The ongoing battle to stay healthy has encouraged many gardeners to raise produce in their yards. These first-time gardeners select a sunny, well-drained spot. Their plants come up looking robust. But soon, weeds and those nasty produce-munching insects make an appearance. What to do next?
Before grabbing the chemicals, anyone unfamiliar with using pesticides and herbicides should read on.
Farmers understand the necessity of herbicides and pesticides to keep production high and food costs low. American farmers are the most world’s most productive, and the proper use and regulation of chemicals is a big reason why. (In fact, American lawns, not farms, consume more resources in the form of water, nutrients, pesticides and herbicides than any other agricultural industry in the world, according to a study by environmental biologist Bill Mollison.)
On a smaller scale, with a bit of effort, we gardeners can control unwanted weeds and insects without using pesticides on our vegetables.
Did you know 97 percent of insects are beneficial and actually eat each other? We apply pesticides to target insects, but these chemicals are not selective – they kill all insects, not just the bad ones.
A few natural ways to rid your garden of these pests include handpicking the bugs off the plants and dropping them in water. Aphids will wash off with a stream of water. Other options, such as hormone traps, are able to target only one specific kind of insect.
What’s more, insects are the favorite food of many birds. Another pesticide alternative is simply to add a bird feeder or find other ways to draw birds to your yard.
Weeds Be Gone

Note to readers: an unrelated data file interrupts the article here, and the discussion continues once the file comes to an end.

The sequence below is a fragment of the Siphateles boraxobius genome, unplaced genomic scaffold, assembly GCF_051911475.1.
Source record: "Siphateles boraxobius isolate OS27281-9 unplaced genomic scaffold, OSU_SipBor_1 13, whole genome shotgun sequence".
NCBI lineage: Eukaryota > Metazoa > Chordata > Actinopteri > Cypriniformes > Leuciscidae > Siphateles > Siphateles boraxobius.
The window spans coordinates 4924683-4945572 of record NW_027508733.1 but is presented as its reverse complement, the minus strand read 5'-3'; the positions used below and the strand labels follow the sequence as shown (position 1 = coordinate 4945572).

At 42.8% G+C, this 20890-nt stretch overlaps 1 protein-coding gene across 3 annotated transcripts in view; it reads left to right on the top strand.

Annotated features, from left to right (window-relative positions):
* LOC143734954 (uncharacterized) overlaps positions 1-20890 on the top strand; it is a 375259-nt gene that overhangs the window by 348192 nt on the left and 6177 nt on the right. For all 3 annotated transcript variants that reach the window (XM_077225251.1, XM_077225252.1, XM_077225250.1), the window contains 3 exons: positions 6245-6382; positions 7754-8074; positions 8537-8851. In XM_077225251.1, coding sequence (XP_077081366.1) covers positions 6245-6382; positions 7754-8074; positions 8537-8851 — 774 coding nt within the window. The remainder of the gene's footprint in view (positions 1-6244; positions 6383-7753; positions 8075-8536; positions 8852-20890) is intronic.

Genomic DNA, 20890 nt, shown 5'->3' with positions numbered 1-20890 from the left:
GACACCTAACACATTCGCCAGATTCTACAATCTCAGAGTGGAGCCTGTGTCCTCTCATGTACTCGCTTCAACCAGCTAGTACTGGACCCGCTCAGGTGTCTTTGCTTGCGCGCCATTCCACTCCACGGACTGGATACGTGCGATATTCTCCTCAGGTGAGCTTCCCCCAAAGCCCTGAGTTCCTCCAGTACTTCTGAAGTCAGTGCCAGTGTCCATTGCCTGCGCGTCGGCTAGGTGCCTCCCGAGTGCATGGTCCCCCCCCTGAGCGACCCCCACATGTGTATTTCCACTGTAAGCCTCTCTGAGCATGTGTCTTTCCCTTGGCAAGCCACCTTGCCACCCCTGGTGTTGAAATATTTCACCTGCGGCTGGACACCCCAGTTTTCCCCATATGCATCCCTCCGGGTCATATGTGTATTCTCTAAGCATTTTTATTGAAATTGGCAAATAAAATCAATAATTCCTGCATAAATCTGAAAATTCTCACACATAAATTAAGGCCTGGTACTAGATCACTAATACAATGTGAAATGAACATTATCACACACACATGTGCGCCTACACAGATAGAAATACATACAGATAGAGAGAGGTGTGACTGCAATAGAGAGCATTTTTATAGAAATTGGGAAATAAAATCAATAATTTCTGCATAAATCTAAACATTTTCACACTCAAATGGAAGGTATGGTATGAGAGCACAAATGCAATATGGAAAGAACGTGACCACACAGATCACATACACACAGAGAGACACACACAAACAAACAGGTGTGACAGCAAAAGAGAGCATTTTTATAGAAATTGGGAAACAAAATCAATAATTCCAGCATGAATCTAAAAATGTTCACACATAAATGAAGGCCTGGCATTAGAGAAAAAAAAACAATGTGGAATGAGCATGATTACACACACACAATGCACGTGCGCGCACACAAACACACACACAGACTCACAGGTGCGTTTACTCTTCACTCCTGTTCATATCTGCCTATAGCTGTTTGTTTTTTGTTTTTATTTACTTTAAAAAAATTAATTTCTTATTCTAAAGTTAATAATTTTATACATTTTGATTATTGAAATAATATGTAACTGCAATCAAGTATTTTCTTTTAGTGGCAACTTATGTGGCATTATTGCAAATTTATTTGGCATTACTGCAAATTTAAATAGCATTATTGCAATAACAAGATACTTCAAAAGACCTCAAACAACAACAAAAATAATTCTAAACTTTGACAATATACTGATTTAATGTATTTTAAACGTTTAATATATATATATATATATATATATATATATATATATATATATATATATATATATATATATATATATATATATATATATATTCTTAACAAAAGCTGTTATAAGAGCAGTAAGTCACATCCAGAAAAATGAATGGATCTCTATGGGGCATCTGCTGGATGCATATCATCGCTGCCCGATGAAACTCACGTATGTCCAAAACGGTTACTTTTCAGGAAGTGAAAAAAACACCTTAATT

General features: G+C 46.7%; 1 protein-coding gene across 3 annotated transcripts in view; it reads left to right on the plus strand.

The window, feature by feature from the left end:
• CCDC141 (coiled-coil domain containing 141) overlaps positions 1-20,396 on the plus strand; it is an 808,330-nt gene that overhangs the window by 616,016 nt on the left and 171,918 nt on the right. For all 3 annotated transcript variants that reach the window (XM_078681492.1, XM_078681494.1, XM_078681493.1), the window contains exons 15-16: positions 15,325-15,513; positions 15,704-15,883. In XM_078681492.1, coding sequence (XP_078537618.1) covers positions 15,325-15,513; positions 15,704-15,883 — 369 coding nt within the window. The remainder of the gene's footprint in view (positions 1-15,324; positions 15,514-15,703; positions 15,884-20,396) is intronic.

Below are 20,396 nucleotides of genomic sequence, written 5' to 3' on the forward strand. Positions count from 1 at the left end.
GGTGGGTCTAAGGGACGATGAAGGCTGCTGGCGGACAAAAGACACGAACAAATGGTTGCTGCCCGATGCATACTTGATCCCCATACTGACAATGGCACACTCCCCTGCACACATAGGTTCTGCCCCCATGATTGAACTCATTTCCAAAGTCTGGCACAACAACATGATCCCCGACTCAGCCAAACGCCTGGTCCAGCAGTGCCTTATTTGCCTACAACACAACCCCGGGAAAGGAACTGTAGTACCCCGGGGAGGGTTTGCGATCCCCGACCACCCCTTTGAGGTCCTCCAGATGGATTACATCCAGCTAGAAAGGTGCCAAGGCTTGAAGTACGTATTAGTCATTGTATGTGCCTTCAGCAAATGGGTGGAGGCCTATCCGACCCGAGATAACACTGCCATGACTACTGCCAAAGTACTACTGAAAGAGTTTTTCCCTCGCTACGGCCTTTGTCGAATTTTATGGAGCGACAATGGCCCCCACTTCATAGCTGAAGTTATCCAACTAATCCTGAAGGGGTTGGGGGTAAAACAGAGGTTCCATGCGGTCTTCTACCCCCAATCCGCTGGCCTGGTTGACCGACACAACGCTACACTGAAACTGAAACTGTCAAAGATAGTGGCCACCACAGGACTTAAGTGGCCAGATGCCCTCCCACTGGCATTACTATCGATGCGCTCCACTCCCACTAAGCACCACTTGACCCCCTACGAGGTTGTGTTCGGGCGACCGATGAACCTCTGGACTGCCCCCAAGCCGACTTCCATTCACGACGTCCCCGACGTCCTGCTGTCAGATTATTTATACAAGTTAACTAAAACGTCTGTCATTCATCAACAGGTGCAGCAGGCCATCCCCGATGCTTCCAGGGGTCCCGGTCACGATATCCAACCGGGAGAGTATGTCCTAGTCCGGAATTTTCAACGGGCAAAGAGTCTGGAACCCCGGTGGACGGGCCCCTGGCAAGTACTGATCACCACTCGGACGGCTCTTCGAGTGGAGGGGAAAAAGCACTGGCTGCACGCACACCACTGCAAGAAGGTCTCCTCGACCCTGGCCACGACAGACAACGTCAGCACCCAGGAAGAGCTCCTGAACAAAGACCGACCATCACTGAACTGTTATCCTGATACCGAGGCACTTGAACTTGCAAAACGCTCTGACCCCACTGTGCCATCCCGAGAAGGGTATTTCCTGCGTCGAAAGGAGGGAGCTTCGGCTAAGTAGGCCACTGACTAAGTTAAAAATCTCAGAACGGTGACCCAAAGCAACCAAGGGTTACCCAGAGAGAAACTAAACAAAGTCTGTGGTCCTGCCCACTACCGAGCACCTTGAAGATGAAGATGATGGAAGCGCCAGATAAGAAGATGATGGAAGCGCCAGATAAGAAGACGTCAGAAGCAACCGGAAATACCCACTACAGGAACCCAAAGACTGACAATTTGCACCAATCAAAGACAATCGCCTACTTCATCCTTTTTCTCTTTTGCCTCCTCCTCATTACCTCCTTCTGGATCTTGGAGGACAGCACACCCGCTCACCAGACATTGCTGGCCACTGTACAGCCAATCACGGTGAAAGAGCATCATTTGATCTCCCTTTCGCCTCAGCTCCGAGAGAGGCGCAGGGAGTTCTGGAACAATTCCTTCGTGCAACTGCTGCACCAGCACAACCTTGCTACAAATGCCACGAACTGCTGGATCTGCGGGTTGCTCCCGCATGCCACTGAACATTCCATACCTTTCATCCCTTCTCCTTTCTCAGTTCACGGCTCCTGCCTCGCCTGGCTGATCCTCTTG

Herbicides can be applied to undesirable plants, such as Bermuda grass and other weeds. As with pesticides, they are not selective and can damage good plants if used improperly.
If you’re going to use a herbicide, apply it on calm days to keep it from drifting in the breeze. Look for curling leaves, an early sign of herbicide use, if you’re worried a plant has been inadvertently sprayed.
To avoid the use of herbicides, one alternative is to place mulch, such as straw, around the plants.
Another option is to plant in 4-foot-wide beds, as mature plants will grow close enough together to shade out the weeds.
Controlling Chemical Use
As gardeners, let us consider the alternatives and rethink use of chemicals. Here are a few ways to avoid use of pesticides and herbicides:
• Choose insect- and disease-resistant plants.
• Attract natural predators, such as birds.
• Do not harm beneficial insects.
• Use chemicals only when necessary, and always read and follow the instructions on the label.
Always Take Precautions: Chemical Control Tips
• Pesticides and herbicides may irritate the skin and eyes. Wear gloves, long sleeves, long pants and goggles when applying.
• Do not use near any body of water or wetland, dump any pesticide or herbicide, or rinse your equipment in locations where it will contaminate the water. Never dump pesticides and herbicides down sewers.
• Always keep chemicals out of reach of children, as all pesticides – botanical or chemical – are toxic.
• Read labels carefully and understand what the different labels mean. “Caution” means that one ounce can be lethal. “Warning” signifies that one tablespoon is lethal. “Danger” or “Poison” means that as little as one teaspoon can be deadly to an adult.